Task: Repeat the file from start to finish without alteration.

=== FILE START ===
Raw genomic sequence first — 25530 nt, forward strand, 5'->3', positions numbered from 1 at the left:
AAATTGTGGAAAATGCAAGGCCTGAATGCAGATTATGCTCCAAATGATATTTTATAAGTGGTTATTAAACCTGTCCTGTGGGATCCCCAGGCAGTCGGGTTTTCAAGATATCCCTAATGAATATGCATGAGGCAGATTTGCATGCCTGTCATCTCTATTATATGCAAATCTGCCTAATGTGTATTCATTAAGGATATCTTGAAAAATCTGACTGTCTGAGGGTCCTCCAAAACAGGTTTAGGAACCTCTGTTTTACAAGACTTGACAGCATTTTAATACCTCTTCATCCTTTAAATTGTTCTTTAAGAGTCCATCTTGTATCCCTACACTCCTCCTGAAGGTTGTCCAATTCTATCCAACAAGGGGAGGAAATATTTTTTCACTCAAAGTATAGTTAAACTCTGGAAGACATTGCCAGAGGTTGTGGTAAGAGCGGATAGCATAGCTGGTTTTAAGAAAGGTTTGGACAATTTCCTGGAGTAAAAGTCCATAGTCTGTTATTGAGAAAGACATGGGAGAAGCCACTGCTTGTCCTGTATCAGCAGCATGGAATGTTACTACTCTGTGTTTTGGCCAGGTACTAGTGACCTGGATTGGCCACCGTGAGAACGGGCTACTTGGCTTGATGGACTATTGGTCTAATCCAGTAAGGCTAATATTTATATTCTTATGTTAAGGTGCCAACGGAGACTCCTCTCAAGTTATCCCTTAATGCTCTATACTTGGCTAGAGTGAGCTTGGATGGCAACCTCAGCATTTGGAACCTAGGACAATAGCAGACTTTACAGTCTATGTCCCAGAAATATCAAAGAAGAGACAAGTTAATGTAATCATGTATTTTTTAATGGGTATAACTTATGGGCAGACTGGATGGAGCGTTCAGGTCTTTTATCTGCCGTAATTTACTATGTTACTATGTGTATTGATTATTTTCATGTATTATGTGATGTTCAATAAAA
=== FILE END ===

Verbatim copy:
Raw genomic sequence first — 25530 nt, forward strand, 5'->3', positions numbered from 1 at the left:
AAATTGTGGAAAATGCAAGGCCTGAATGCAGATTATGCTCCAAATGATATTTTATAAGTGGTTATTAAACCTGTCCTGTGGGATCCCCAGGCAGTCGGGTTTTCAAGATATCCCTAATGAATATGCATGAGGCAGATTTGCATGCCTGTCATCTCTATTATATGCAAATCTGCCTAATGTGTATTCATTAAGGATATCTTGAAAAATCTGACTGTCTGAGGGTCCTCCAAAACAGGTTTAGGAACCTCTGTTTTACAAGACTTGACAGCATTTTAATACCTCTTCATCCTTTAAATTGTTCTTTAAGAGTCCATCTTGTATCCCTACACTCCTCCTGAAGGTTGTCCAATTCTATCCAACAAGGGGAGGAAATATTTTTTCACTCAAAGTATAGTTAAACTCTGGAAGACATTGCCAGAGGTTGTGGTAAGAGCGGATAGCATAGCTGGTTTTAAGAAAGGTTTGGACAATTTCCTGGAGTAAAAGTCCATAGTCTGTTATTGAGAAAGACATGGGAGAAGCCACTGCTTGTCCTGTATCAGCAGCATGGAATGTTACTACTCTGTGTTTTGGCCAGGTACTAGTGACCTGGATTGGCCACCGTGAGAACGGGCTACTTGGCTTGATGGACTATTGGTCTAATCCAGTAAGGCTAATATTTATATTCTTATGTTAAGGTGCCAACGGAGACTCCTCTCAAGTTATCCCTTAATGCTCTATACTTGGCTAGAGTGAGCTTGGATGGCAACCTCAGCATTTGGAACCTAGGACAATAGCAGACTTTACAGTCTATGTCCCAGAAATATCAAAGAAGAGACAAGTTAATGTAATCATGTATTTTTTAATGGGTATAACTTATGGGCAGACTGGATGGAGCGTTCAGGTCTTTTATCTGCCGTAATTTACTATGTTACTATGTGTATTGATTATTTTCATGTATTATGTGATGTTCAATAAAA